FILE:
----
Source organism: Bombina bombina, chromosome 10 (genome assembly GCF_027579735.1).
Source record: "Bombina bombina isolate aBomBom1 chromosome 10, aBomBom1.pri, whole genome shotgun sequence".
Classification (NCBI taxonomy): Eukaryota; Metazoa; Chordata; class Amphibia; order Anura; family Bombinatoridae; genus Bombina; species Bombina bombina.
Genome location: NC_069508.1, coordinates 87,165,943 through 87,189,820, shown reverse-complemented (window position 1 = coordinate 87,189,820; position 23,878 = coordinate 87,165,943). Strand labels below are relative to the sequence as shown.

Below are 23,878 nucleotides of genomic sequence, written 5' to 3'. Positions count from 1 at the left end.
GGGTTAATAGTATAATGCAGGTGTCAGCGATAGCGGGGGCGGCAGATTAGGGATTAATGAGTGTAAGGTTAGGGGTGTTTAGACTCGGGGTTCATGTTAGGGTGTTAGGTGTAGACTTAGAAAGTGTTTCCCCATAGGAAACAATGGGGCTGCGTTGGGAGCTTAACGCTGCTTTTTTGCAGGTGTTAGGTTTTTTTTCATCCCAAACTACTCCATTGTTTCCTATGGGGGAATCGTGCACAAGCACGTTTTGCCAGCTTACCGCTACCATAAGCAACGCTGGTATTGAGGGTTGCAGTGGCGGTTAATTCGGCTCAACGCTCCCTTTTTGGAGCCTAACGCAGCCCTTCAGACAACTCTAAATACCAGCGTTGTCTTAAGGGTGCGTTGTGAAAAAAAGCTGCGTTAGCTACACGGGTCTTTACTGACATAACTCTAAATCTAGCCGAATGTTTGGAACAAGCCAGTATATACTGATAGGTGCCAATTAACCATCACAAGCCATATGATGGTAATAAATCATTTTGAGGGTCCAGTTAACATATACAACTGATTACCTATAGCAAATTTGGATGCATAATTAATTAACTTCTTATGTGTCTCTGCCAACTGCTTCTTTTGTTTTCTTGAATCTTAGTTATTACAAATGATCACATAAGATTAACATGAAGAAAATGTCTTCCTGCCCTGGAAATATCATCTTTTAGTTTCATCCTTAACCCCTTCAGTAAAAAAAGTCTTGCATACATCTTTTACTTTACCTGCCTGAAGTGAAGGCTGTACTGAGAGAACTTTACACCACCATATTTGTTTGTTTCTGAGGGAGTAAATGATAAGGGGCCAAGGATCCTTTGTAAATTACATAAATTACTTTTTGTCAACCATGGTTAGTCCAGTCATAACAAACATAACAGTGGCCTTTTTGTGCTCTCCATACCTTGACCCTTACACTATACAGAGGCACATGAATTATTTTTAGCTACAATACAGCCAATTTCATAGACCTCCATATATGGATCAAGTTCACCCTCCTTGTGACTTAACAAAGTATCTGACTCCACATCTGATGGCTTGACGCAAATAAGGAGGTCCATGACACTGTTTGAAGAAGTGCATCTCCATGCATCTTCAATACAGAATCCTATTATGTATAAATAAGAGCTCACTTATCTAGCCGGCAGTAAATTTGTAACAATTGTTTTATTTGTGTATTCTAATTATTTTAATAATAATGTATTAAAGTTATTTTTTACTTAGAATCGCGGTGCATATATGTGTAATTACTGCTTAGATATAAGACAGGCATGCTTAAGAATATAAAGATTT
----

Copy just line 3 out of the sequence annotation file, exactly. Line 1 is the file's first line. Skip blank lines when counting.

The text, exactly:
Classification (NCBI taxonomy): Eukaryota; Metazoa; Chordata; class Amphibia; order Anura; family Bombinatoridae; genus Bombina; species Bombina bombina.